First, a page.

Boston and New York are great cities, but Philadelphia is pretty special too, and I’m lucky enough that it’s the annual destination for a business conference I participate in. Perhaps by design, it coincided with Philly Beer Week, where Philly’s many craft beer venues turn their massive beer love up to 11. After flying from Brisbane to LA, then from LA to New York, then driving up the New Jersey Turnpike and onto Philly, I still got excited to see our hotel’s bar was in on the craft beer action. After a Walt Wit, a Yuengling Amber Lager and a Flying Fish Belgian Abbey Dubbel, we were relaxed and settled in for the week ahead.

Staying on the Delaware River on the edge of Old City, we’d been curious about an imposing Greek Revival building with red velvet curtains in the windows set amongst restaurants and bars. National Mechanics turns out to be one of the best places to sample craft beers and features a style of cuisine we’d probably call Dude Food. To complement the architecture, the interiors take Victorian and Steampunk elements to create at atmosphere where its 1am 24/7. You can also visit their webpage and queue up tunes to play while you choose your next beer. It’s easy to get comfortable – we started our session at around 3pm and stayed until the end of open mic night. Everyone is more talented, more attractive and more amusing after a dozen craft beers.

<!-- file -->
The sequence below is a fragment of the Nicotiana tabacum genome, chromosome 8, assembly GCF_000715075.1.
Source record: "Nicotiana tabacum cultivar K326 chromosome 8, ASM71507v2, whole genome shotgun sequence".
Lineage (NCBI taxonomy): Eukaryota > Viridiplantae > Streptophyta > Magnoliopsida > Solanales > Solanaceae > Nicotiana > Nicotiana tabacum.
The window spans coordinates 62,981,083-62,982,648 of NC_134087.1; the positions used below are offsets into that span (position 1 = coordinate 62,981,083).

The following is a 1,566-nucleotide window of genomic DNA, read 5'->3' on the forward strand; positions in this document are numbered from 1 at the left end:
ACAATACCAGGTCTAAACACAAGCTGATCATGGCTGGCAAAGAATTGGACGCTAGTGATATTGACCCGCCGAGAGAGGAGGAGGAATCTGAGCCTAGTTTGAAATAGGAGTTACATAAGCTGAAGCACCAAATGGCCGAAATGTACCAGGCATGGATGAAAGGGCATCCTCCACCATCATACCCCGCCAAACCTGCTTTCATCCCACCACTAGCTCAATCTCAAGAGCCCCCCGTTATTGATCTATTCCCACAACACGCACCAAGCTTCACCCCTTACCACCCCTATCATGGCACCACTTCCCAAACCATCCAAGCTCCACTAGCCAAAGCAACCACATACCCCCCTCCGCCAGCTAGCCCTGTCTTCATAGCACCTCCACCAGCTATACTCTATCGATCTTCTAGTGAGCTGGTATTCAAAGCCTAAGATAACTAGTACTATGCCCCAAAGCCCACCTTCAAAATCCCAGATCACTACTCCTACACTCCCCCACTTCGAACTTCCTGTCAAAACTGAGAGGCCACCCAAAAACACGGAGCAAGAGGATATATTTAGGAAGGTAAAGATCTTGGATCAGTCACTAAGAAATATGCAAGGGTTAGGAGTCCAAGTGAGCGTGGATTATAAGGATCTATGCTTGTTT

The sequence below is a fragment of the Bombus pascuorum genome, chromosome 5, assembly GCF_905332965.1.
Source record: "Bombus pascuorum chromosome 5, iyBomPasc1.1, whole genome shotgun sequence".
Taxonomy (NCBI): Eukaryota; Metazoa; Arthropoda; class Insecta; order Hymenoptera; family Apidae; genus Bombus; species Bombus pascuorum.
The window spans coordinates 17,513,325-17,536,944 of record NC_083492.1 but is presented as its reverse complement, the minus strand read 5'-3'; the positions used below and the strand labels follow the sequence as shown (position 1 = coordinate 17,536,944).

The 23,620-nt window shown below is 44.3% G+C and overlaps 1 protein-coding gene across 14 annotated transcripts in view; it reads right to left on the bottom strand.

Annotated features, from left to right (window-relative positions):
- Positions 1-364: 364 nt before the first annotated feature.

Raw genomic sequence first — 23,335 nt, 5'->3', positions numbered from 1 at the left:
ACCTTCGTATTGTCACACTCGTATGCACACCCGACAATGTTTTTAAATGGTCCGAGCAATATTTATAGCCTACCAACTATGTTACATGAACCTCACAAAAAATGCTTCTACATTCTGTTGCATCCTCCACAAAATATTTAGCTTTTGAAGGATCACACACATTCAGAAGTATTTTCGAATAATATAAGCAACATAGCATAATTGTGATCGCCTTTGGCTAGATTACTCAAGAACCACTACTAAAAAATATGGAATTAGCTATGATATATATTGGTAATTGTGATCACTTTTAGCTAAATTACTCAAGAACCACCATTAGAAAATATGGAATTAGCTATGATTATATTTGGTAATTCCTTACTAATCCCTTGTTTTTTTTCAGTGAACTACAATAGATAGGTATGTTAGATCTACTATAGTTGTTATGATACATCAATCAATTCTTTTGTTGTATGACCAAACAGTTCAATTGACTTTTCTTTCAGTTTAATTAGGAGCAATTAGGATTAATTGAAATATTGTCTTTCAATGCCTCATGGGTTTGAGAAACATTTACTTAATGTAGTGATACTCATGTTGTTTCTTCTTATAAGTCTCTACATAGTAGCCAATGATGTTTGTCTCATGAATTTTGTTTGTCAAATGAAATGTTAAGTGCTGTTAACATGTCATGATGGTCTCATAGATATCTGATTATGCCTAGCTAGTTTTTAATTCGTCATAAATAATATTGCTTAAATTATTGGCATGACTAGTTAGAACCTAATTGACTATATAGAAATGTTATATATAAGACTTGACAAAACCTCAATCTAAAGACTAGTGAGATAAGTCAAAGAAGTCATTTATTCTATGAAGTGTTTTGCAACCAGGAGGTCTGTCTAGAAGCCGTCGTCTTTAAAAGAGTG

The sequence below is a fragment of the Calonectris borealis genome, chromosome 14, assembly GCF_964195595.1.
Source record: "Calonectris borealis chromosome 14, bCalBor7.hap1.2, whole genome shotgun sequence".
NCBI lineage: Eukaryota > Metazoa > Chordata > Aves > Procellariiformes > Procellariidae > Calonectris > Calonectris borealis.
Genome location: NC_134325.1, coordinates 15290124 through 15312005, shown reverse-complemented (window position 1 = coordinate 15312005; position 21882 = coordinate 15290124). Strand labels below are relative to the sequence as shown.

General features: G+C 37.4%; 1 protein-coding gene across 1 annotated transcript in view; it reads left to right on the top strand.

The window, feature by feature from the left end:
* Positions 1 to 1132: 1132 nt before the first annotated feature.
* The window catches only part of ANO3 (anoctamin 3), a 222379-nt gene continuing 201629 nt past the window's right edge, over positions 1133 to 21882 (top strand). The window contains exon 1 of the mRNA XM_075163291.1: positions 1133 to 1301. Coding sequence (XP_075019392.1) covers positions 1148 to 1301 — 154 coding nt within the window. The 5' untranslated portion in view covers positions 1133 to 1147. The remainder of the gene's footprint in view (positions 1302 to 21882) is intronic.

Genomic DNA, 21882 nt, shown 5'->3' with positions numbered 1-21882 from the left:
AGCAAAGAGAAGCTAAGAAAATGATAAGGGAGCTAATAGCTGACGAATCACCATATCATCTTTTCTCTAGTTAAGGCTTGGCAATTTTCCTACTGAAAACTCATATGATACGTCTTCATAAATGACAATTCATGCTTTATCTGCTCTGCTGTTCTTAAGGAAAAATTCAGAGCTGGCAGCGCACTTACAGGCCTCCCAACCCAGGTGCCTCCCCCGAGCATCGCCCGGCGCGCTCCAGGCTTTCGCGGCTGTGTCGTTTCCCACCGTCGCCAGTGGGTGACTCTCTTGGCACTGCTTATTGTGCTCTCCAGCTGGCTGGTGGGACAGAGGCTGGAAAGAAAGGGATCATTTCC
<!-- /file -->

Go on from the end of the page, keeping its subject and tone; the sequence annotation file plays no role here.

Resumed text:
Keen to avoid the hotel buffet, we headed out the next morning and discovered Fork Etc., a more casual version of Fork, its fine dining sister venue right next door. Selected more for its prominent espresso machine than much else, Fork features local produce, quality ingredients and artisan bread. While breakfast menus in the US continue to confound me, the food was good enough that we immediately planned a visit to its big sister Fork. The conversation of PR people, wine distributors and restaurateurs at the next able was an unexpected bonus.